But investors tend to love numbers. And I know it’s vital for all companies to get the financials right from the get-go in order to receive a capital injection. The thought that a person who had been working at an investment bank must love numbers and investors, instead resulted in that she ”loves data” and proved to be kick-ass when it comes to raising capital. 

So, take some time to yourself and think about what you need and who you are. If you don’t know who you are, take some personality tests and discuss the results with friends, family and former colleagues who you trust, to give you a more nuanced view of yourself.

If you still don’t know what you need, think about what made you want to be an entrepreneur. Is it that you yourself don’t have a startup idea, then look for someone with a great one. 

Is it that you have an awesome idea but aren’t sure how to translate that idea into a business plan? Then partner with someone with a strategic mindset.

If you think along those lines I’m certain you’ll get team diversity straight away.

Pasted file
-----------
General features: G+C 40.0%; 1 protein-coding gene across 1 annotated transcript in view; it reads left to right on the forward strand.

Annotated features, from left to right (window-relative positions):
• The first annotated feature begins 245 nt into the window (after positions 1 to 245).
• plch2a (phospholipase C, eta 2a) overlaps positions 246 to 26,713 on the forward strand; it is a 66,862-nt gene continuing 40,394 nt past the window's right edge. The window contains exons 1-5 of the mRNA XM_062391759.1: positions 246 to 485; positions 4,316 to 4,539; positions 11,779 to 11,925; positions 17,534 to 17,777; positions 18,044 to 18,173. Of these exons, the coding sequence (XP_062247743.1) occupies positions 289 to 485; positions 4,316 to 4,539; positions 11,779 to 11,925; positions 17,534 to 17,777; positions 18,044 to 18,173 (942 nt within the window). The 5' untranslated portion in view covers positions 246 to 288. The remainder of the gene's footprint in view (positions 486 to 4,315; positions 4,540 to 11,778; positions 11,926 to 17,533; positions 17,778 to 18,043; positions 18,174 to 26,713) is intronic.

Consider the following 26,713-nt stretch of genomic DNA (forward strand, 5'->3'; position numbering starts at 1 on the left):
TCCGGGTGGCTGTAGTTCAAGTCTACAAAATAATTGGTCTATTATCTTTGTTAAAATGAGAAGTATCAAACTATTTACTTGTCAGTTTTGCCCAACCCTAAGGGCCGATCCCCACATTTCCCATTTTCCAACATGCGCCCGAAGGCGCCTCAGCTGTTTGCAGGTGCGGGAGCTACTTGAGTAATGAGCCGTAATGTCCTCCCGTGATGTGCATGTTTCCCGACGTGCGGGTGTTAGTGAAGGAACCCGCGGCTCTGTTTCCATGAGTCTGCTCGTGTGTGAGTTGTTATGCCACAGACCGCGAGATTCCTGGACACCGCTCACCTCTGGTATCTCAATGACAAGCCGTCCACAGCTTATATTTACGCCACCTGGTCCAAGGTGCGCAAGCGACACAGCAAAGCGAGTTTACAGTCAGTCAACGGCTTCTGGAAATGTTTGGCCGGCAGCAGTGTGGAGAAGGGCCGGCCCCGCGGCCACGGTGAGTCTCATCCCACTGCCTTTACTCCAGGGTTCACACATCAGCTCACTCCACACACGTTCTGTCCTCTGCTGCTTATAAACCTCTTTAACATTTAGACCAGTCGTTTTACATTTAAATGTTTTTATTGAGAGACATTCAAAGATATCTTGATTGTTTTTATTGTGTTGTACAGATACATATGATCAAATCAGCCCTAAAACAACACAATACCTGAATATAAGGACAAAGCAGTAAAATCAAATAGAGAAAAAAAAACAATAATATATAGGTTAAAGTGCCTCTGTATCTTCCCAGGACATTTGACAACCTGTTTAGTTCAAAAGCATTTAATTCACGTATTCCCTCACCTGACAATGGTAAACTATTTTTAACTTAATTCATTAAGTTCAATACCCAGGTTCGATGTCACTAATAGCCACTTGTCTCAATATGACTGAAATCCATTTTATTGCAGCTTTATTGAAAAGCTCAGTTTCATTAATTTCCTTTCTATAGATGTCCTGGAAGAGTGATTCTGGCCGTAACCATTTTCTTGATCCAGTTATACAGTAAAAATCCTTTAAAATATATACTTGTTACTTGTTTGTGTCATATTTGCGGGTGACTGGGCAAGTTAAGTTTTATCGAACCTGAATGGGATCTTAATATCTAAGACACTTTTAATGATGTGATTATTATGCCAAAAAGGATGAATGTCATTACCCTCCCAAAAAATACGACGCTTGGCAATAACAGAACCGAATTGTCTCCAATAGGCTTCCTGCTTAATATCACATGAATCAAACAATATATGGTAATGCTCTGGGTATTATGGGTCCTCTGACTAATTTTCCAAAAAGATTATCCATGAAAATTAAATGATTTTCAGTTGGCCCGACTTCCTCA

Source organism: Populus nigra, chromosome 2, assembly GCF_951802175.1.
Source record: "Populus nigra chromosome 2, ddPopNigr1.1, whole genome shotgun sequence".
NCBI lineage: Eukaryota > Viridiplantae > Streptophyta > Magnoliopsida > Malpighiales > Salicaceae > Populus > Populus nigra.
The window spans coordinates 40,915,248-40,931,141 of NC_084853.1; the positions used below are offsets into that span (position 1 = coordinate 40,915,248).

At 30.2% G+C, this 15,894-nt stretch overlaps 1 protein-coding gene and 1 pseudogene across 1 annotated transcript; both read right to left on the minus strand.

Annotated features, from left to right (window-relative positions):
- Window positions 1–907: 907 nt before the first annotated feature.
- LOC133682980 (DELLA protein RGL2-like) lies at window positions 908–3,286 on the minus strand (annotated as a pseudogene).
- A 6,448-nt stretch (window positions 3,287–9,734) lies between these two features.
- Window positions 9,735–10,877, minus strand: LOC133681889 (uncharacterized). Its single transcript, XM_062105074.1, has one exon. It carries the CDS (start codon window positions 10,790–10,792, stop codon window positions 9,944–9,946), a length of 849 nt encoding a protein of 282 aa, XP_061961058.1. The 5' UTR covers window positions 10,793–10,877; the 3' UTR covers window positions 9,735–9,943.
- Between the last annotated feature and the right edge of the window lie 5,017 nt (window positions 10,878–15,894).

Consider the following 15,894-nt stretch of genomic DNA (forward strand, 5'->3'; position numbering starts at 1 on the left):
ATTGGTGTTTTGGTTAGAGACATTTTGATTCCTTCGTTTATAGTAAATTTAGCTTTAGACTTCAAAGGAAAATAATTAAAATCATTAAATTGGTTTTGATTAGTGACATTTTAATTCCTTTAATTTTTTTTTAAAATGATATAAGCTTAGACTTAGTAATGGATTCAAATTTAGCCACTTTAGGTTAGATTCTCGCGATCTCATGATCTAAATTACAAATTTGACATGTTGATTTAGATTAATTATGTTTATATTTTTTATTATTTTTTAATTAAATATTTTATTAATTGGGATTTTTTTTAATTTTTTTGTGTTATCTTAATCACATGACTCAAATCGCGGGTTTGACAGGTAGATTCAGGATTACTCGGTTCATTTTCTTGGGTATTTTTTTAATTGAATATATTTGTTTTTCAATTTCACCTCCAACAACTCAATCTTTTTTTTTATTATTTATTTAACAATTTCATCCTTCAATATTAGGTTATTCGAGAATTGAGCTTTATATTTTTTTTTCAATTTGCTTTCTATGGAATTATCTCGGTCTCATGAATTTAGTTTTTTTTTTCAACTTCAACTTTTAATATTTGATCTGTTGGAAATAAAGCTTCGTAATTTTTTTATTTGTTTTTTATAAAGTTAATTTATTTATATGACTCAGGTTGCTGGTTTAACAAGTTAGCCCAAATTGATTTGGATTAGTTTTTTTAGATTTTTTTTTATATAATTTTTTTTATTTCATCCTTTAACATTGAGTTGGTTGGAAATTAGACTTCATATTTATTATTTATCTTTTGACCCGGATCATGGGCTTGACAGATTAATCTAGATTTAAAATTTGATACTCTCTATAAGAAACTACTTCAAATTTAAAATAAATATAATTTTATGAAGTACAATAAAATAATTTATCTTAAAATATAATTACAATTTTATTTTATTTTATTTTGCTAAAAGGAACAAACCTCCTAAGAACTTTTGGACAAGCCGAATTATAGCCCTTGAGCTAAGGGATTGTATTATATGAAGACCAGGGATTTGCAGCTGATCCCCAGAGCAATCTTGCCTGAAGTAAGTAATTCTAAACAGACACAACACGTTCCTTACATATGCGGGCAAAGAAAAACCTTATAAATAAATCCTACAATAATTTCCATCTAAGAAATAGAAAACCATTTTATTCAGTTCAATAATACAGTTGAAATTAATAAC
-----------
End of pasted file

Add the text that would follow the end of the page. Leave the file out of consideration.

Also, practice talking about who you are and what you need. Try to refrain from the simplistic definitions, such as: ”I’m an engineer so I need a business person”, and vice versa. Really think about what YOU need. Say it out loud five times every morning if you have to.

2. Don’t be afraid to commit

There is no perfect co-founder. When you meet someone who you:

1. Are impressed with, meaning they seem to rock at their “spike” (marketing, coding, designing products) and;
2. Get along with (he or she doesn’t annoy you), just go with that person and try it out. Worst case, you realize it doesn’t work but then you just try someone else. It’s not the end of the world. However, try to stick to one person at a time.

For me, it was enough to know that:

1) Jemina really wanted to start a company. She had a personal runway of 18 months. That’s commitment!

2) She dared to say out loud that she didn’t have much startup experience but was very hardworking. That’s being humble and realistic.

3) She seemed like a very polite, kind and warm-hearted person with high integrity. All personality traits that I adore.

4) She did investment banking for seven years. She is highly intelligent

So we chose each other (actually she popped the question during a coffee break and I almost fainted, SHE wants to work with ME, wow what an honor). And then we stuck to that.

3. Invest in the relationship